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Is this a sign of AT&T (NYSE: T) preparing for the day it loses its exclusive hold on the iPhone in the U.S.? The operator has become the latest carrier partner for GetJar, which runs a store that offers a catalog of 75,000 mobile apps covering just about every other major device – except Apple’s.
The AT&T agreement is the third for GetJar in North America, where it has had a long-running relationship with Sprint (NYSE: S) and a deal with Rogers Wireless. In an interview, GetJar’s CEO Ilja Laurs said that the deal makes the U.S. second-largest market – India is the first. Here’s what else he told me:
— Android apps downloaded in the GetJar store have doubled over the last year. “It’s at the expense of Java,” he said. “Java was dominant last year but that has completely changed.”
— While Android has had the most traffic North America and the UK; elsewhere Nokia (NYSE: NOK) is leading the pack. “Seventy percent of traffic in North America and the U.K. has been on smartphones; everywhere else feature phones make up 70 percent of the traffic, with Nokia Series 40 phones particularly strong in India.”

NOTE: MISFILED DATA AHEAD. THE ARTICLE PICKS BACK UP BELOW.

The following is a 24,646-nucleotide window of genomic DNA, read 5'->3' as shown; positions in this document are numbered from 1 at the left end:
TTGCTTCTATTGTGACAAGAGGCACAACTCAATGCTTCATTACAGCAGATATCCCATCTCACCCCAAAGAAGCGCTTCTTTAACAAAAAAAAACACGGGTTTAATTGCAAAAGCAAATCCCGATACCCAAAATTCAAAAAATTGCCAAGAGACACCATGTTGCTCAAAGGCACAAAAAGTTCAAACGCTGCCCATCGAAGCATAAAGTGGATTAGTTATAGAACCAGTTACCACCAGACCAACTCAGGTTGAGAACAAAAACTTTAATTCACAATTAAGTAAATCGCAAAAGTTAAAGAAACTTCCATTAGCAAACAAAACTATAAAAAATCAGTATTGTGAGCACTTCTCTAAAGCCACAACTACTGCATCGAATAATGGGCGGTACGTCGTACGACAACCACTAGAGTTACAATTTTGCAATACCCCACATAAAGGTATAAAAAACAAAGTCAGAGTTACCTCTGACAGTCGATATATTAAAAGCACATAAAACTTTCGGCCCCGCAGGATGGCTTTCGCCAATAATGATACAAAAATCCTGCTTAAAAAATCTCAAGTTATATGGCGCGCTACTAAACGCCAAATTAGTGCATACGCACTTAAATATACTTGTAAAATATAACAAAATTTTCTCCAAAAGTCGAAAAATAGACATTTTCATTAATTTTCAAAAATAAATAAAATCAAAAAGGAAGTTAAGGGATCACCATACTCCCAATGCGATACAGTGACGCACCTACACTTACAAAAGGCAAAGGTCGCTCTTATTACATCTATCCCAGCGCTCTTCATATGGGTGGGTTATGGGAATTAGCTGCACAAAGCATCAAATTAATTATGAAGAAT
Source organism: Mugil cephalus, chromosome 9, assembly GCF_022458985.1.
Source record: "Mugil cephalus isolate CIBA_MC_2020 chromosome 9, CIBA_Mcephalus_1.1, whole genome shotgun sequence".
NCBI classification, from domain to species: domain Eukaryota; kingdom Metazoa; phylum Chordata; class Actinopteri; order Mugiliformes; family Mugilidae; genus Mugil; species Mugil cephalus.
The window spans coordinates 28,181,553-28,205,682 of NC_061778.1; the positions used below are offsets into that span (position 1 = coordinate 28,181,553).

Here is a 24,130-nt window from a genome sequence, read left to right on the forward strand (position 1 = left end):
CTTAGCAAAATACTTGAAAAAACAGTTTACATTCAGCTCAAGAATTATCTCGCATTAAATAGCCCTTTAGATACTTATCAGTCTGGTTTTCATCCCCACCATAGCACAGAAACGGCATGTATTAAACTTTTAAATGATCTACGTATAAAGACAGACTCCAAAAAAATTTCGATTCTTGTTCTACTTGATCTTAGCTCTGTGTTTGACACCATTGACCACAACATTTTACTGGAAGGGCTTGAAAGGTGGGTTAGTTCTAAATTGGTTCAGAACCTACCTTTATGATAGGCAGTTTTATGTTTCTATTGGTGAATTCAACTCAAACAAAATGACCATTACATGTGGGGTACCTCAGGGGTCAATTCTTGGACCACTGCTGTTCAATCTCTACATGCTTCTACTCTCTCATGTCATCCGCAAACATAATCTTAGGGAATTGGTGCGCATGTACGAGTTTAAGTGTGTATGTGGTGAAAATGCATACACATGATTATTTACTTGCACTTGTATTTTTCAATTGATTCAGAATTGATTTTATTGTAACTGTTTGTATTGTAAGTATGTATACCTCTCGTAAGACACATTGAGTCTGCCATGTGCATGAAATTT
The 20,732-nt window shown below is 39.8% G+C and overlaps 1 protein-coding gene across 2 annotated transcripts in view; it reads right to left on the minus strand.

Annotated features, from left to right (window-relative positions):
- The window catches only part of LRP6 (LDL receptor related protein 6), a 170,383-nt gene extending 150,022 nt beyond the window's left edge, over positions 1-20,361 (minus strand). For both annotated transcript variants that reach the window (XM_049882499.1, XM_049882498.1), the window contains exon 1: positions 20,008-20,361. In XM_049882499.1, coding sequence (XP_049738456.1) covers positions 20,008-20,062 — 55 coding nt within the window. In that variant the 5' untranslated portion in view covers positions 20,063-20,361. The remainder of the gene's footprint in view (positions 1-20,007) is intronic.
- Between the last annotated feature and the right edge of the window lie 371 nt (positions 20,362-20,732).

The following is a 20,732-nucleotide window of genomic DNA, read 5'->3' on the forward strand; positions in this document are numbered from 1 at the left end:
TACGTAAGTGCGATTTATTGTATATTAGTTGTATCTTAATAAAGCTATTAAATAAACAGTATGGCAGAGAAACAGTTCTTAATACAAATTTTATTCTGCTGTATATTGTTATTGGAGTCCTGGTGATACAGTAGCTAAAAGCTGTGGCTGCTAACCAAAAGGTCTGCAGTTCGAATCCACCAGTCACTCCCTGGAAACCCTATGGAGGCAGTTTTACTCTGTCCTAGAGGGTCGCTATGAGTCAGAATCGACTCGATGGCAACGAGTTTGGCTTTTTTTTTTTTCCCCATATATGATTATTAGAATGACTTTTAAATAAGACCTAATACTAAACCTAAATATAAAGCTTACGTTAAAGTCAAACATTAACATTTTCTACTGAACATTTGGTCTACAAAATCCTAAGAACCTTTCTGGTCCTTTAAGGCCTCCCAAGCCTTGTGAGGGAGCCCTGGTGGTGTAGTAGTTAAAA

— GetJar’s business model is to charge app publishers for placement in the GetJar store, using a Google (NSDQ: GOOG) AdSense-type of model, rather than charge for apps. It also runs advertising within apps. GetJar is sharing with operators the revenue it makes off these services but Laurs would not specify the split.
— GetJar is seeing around 100 million downloads per month, still a far cry from Apple’s 300 million but more than Nokia’s 60 million per month.
The GetJar app, which gives users access to the store, is now live on AT&T’s AppCenter, and can be used on some 50 devices, ranging from feature phones to smartphones, that AT&T currently offers. iPhone users can theoretically still access the store via their phone’s web browser, but they cannot download the app.
Yet despite the continuing attention that publishers, operators and handset makers are giving to apps, there remain lingering questions about how effective apps really are for a business. A study released today from Harris Interactive and EffectiveUI found that 38 percent of mobile users surveyed have been disappointed with branded apps. A further 32 percent have told others about a bad experience with a mobile app, and 13 percent have avoided downloading applications from a brand name company or organization after a previous bad experience with another app from by that brand.